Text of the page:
The Second Department, reversing Supreme Court, determined the homeowner’s exemption applied to preclude plaintiff’s Labor Law 240(1) and 241(6) causes of action in this ladder-fall case. The Labor Law 200 and negligence causes of action (alleging defendant property-owners’ ladder was defective) properly survived summary judgment. The fact that the property-owner is a religious organization did not affect the applicability of the homeowner’s exemption:
The deposition transcripts of the plaintiff and of the defendant’s employee demonstrated that the defendant did not direct or control the plaintiff’s work. Additionally, the deposition transcript of the defendant’s employee and the affidavit of the defendant’s expert architect demonstrated that the defendant was the owner of a one-family dwelling to which the meditation room [which plaintiff was painting when he fell] was an accessory. Contrary to the plaintiff’s contention, the defendant is entitled to the protections of this exemption even though it is a religious organization … . …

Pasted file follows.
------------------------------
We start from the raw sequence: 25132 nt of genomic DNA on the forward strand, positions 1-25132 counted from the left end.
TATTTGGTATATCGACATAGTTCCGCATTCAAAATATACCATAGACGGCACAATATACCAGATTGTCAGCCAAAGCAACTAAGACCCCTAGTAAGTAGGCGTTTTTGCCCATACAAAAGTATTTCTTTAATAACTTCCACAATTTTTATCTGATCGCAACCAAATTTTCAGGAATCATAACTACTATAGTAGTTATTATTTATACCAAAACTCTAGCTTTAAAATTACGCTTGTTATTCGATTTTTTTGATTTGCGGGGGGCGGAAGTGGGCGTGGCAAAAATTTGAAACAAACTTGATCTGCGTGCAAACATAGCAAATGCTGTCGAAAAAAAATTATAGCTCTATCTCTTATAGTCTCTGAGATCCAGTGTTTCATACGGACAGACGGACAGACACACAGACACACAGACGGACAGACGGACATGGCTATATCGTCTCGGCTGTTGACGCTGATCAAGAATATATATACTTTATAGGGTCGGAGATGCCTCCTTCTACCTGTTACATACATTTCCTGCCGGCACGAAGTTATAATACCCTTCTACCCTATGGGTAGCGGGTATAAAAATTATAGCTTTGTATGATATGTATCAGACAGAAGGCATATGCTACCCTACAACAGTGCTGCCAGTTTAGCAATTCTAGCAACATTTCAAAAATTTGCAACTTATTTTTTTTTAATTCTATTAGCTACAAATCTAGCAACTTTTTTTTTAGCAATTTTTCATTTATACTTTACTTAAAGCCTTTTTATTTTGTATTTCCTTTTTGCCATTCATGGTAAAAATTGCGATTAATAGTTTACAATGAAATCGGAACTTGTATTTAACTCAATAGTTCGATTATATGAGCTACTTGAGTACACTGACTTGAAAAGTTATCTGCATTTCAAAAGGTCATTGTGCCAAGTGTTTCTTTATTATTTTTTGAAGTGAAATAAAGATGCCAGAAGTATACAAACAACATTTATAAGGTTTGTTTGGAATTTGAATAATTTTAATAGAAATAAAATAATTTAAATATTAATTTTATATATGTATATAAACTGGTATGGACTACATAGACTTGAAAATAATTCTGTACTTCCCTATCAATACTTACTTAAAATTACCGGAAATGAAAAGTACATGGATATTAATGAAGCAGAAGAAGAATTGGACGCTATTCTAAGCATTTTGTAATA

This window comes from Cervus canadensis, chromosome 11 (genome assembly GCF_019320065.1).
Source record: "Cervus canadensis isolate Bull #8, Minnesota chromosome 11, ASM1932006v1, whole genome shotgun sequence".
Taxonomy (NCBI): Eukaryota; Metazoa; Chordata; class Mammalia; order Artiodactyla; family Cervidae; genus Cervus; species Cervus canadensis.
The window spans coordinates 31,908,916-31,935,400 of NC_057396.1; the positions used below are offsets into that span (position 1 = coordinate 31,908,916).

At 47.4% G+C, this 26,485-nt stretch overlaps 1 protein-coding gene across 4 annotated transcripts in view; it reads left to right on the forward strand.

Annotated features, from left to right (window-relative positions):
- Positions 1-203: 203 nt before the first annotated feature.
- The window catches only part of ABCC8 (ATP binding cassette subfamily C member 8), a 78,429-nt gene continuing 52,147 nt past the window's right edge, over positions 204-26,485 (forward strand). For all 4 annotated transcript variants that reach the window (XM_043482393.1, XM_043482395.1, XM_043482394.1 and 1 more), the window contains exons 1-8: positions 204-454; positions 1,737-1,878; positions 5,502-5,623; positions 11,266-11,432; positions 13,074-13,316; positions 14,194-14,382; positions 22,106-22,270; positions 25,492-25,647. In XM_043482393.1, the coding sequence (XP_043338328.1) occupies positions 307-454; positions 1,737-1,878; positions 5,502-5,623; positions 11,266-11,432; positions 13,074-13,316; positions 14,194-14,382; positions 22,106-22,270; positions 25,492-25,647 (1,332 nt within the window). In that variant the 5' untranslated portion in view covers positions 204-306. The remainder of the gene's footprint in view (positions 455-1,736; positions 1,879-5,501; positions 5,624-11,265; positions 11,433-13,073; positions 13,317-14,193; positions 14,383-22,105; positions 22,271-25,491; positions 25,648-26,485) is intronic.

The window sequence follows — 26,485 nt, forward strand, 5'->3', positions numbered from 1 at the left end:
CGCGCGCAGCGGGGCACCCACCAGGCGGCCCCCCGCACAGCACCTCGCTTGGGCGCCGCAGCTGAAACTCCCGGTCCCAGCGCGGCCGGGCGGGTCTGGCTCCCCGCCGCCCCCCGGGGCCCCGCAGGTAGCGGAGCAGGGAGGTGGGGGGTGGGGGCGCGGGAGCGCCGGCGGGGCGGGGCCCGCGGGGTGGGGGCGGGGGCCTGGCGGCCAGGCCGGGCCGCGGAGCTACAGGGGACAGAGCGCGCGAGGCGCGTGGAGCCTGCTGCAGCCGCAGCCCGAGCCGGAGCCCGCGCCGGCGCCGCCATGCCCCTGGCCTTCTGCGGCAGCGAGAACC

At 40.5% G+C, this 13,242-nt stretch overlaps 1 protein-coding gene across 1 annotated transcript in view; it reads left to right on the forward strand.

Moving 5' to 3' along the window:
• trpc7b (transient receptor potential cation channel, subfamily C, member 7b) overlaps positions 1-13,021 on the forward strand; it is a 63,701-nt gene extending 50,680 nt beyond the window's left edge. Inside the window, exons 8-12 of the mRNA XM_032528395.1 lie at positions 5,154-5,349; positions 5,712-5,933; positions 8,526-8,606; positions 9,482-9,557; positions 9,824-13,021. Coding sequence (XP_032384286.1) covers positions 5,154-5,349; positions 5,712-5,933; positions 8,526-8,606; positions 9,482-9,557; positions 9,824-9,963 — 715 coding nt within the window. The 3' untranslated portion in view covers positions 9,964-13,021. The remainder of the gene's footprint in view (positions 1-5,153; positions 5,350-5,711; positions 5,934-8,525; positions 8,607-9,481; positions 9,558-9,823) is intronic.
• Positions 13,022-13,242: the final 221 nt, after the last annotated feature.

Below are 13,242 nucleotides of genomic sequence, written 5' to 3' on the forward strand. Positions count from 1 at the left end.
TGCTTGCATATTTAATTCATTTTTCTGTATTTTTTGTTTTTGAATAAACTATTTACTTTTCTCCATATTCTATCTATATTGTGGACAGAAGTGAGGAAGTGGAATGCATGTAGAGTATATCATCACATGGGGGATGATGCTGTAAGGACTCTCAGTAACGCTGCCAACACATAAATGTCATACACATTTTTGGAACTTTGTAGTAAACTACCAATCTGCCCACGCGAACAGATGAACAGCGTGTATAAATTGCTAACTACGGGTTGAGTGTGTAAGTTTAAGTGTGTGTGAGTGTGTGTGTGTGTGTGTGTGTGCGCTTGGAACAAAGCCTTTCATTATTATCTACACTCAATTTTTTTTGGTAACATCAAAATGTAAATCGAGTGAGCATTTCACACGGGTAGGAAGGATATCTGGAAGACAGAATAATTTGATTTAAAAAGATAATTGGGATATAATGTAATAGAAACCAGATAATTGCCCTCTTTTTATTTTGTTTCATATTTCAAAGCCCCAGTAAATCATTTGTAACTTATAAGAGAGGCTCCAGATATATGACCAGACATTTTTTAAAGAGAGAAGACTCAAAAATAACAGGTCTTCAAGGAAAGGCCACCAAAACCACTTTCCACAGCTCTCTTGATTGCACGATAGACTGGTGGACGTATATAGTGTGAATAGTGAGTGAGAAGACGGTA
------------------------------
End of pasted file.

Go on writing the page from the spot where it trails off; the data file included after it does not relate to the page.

The defendant failed to demonstrate, prima facie, that it lacked notice of the allegedly dangerous or defective condition with respect to the ladder … . Reinoso v Han Ma Um Zen Ctr. of N.Y., Inc., 2022 NY Slip Op 03755, Second Dept 6-8-22
Practice Point: The homeowner’s exemption precludes Labor Law 240(1) and 241(6) causes of action against a homeowner which/who does not direct plaintiff’s work, even if the homeowner is a religious organization. The homeowner’s exemption does not apply to Labor Law 200 or negligence causes of action, here based on allegations the homeowner’s ladder was defective.